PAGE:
Rebels and activists said the fighting along the road to Damascus airport, southeast of the capital, was heavier in that area than at any other time in the conflict.
"PREPARING FOR MAJOR BATTLE"
Nabeel al-Ameer, from the rebel Military Council, said a large number of army reinforcements had arrived along the road after three days of scattered clashes ending with rebels seizing side streets to the north of it.
He said he hoped the proximity of the rebels to the airport would dissuade authorities from using it to import military equipment, but the priority now was to block the road.
There are several military airports around Damascus that remain under government control.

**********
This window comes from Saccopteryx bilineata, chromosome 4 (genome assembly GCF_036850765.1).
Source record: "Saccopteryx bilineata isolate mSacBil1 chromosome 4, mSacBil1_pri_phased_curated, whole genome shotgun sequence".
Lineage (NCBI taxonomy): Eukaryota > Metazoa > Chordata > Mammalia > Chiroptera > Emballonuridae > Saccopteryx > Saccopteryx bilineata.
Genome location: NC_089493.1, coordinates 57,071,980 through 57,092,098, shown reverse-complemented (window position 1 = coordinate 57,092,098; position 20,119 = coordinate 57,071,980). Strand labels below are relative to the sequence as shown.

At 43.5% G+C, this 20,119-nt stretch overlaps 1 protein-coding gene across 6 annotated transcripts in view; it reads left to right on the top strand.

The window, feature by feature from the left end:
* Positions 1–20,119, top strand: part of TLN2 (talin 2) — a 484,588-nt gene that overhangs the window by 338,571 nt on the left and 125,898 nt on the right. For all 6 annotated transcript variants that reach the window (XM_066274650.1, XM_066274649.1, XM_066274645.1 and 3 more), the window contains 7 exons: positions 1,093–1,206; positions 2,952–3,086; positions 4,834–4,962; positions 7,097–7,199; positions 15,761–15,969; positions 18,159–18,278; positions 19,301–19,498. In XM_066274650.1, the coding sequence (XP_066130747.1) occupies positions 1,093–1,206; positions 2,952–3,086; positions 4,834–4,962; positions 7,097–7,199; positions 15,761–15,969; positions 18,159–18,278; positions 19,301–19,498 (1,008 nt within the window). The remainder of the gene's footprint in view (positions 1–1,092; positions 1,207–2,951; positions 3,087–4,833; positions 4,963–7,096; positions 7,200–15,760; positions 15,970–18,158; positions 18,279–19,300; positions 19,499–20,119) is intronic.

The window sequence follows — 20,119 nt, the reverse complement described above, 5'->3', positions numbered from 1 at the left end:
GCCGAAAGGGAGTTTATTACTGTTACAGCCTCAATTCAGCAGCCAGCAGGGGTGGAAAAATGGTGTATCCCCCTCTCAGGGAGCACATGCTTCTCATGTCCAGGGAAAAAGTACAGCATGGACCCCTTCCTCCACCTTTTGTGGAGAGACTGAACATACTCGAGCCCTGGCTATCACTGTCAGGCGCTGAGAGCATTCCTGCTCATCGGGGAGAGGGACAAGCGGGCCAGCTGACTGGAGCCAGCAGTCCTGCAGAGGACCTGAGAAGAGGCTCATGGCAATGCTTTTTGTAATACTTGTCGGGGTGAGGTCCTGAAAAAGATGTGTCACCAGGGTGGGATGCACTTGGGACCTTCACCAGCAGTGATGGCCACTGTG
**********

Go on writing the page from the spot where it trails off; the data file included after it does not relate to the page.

A Syrian security source told Reuters on condition of anonymity that the army had started a "cleansing operation" in the capital to confront rebel advances.
The source, who is from Assad's elite 4th Armoured Division, said one of the aims of the operation was to seal off the suburbs - where rebels are dominant - from the city centre.
Assad is fighting an insurgency that grew out of peaceful demonstrations for democratic reform but has escalated, after a military crackdown on protesters, into a bloody civil war.
Syrian warplanes on Thursday bombed Kafr Souseh, Douma and Daraya, neighbourhoods that fringe the centre of the city where rebels have managed to hide out and ambush army units.
Activists said the areas were taking one of the heaviest poundings they had seen in months.
A senior European Union official said that Assad - whose family has held power in Syria for 42 years - might be preparing for a military showdown around Damascus by isolating the city with a network of checkpoints.
"The rebels are gaining ground but it is still rather slow. We are not witnessing the last days yet," the official said on condition of anonymity.